At the end of the day, this depends on the contractual relationship you have with your employer. The distinction is important because many important rights – such as the right to claim unfair dismissal or maternity leave – depend on being an employee. Some rights, such as the right to be paid the National Minimum Wage, exists regardless of how you are classified.

Every year court cases hang on the distinction between the two categories and unfortunately there is no clear definition. However, there is a rough rule of thumb:

  • If your employer has to provide work for you personally on a regular basis, which you can’t turn down, and says when and where the work is to be done, supplies the tools or other equipment, pays Federal Income taxes on your behalf, and can subject you to a disciplinary procedure if you don’t follow the rules or if your performance is ‘unsatisfactory’, then you are probably an employee, and have what is known as a ‘contract of employment’.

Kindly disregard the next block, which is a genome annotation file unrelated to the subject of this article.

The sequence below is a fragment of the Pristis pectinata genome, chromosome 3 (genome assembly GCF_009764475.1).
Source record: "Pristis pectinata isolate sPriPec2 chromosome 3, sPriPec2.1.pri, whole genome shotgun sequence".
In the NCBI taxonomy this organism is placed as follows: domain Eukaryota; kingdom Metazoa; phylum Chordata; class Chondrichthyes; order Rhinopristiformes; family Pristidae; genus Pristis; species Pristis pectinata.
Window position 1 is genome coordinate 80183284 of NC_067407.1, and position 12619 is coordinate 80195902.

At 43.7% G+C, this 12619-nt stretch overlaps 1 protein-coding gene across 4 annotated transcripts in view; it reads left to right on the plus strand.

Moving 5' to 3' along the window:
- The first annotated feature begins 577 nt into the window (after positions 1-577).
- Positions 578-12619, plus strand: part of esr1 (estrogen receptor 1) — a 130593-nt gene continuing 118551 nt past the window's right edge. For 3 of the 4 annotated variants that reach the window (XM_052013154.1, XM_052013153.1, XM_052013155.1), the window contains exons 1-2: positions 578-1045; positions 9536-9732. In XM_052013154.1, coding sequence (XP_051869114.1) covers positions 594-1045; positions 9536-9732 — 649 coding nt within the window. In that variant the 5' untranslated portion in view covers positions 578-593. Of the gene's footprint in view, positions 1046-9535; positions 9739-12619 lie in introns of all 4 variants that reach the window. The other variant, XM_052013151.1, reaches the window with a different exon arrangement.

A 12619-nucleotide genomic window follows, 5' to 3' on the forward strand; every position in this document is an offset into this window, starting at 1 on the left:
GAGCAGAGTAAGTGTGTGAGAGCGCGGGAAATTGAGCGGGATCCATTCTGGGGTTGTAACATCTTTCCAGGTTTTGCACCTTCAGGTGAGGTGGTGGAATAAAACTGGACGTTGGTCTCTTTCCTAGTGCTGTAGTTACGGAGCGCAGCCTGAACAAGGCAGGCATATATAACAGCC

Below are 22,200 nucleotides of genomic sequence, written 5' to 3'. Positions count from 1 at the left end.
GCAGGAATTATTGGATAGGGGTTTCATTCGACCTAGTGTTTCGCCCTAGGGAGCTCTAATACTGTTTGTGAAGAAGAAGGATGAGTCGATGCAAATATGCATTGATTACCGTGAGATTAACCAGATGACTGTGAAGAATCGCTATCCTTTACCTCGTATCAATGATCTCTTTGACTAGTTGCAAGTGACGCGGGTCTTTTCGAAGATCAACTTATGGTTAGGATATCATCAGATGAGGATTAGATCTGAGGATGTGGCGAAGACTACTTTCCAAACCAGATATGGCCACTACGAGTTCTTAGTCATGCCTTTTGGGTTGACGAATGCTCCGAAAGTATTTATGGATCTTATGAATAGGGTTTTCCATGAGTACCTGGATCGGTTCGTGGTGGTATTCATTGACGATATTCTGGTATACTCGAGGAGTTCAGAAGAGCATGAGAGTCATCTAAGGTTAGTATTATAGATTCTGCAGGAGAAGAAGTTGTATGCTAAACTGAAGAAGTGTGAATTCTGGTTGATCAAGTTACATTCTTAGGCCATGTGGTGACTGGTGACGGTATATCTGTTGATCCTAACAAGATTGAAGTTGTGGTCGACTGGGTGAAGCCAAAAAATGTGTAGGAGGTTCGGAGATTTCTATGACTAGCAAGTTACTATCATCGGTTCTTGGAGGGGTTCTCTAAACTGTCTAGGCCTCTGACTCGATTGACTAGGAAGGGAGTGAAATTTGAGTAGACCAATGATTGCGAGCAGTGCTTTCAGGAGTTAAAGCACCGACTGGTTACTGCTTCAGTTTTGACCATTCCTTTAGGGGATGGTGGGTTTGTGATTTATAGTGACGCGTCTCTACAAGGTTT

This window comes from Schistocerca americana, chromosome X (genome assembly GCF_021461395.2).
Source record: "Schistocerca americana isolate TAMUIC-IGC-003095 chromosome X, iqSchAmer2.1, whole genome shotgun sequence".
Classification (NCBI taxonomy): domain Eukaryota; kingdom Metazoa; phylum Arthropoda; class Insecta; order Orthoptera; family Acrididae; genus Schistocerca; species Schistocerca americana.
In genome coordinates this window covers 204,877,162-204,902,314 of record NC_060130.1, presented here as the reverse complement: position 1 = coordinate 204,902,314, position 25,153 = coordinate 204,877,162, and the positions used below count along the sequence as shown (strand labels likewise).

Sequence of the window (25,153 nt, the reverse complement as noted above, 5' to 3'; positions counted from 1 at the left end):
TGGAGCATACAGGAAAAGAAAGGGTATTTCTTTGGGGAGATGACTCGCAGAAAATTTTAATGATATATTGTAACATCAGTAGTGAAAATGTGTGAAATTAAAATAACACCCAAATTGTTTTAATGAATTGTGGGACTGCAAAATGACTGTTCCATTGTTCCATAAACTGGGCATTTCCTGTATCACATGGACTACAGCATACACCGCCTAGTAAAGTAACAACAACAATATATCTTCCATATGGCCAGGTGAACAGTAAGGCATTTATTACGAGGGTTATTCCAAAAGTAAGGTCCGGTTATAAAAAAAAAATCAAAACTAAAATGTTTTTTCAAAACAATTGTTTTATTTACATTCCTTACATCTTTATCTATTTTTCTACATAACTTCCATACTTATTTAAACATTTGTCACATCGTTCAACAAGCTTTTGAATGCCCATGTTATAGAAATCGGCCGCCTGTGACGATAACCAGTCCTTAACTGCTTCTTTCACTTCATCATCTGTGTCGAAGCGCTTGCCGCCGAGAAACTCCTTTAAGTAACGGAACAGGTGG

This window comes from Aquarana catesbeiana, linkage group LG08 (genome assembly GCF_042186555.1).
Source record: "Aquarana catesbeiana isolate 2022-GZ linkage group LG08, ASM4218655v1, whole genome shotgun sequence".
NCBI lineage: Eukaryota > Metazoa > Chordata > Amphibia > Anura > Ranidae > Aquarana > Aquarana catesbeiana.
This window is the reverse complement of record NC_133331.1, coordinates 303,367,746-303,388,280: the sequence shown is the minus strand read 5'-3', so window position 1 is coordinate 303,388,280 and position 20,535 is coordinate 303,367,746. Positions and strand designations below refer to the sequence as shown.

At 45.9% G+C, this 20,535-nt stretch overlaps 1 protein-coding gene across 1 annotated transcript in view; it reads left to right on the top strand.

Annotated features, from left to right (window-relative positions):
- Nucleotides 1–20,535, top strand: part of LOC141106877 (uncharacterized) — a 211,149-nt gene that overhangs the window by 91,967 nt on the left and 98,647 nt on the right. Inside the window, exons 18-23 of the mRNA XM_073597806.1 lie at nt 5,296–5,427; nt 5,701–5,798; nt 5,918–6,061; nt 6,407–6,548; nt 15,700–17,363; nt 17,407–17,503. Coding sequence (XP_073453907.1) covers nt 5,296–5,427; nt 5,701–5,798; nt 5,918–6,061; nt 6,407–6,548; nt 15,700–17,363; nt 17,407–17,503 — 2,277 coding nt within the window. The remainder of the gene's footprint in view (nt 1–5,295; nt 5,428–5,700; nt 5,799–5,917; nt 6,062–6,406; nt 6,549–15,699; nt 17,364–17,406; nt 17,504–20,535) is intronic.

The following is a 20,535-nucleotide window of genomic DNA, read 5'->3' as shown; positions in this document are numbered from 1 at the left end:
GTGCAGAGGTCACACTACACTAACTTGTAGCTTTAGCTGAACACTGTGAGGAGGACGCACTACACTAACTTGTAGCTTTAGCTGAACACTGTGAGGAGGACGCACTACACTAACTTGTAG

• If you are genuinely running your own business, meaning that you are free to decide when you work, can choose to substitute someone else to do your work instead of you, can carry out work in the manner you best see fit, make your own sickness and holiday arrangements, and pay your own Income tax (usually with a 1099 form), you could be a self-employed person, contracted to provide a service to the employer. Hence your contract is known as a ‘contract for services’.

Many people in the cannabis industry are happy to be self-employed and some occupations, such as journalism, are likely to have a high proportion of self-employed workers. However, some unethical employers deliberately misclassify individuals as self-employed to avoid tax, and other employment obligations.

Working out who is an employee and who is self-employed is often unclear depending on your responsibilities. If you are unsure, you can contact a representative of CWC or contact your union if you are a member.

Image from Cannaclusive’s Stock Photo Collection